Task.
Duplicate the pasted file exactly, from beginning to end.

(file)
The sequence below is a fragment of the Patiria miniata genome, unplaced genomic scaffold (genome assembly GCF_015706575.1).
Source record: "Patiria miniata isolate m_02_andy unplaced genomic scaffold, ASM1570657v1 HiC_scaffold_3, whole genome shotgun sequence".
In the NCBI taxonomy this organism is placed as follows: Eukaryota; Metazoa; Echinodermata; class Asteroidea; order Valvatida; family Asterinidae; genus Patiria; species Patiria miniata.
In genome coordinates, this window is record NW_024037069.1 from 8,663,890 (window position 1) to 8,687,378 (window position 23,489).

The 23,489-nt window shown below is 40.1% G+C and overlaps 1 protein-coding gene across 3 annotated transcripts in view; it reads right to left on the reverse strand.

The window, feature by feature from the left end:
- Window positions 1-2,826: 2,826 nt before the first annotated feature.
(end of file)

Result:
The sequence below is a fragment of the Patiria miniata genome, unplaced genomic scaffold (genome assembly GCF_015706575.1).
Source record: "Patiria miniata isolate m_02_andy unplaced genomic scaffold, ASM1570657v1 HiC_scaffold_3, whole genome shotgun sequence".
In the NCBI taxonomy this organism is placed as follows: Eukaryota; Metazoa; Echinodermata; class Asteroidea; order Valvatida; family Asterinidae; genus Patiria; species Patiria miniata.
In genome coordinates, this window is record NW_024037069.1 from 8,663,890 (window position 1) to 8,687,378 (window position 23,489).

The 23,489-nt window shown below is 40.1% G+C and overlaps 1 protein-coding gene across 3 annotated transcripts in view; it reads right to left on the reverse strand.

The window, feature by feature from the left end:
- Window positions 1-2,826: 2,826 nt before the first annotated feature.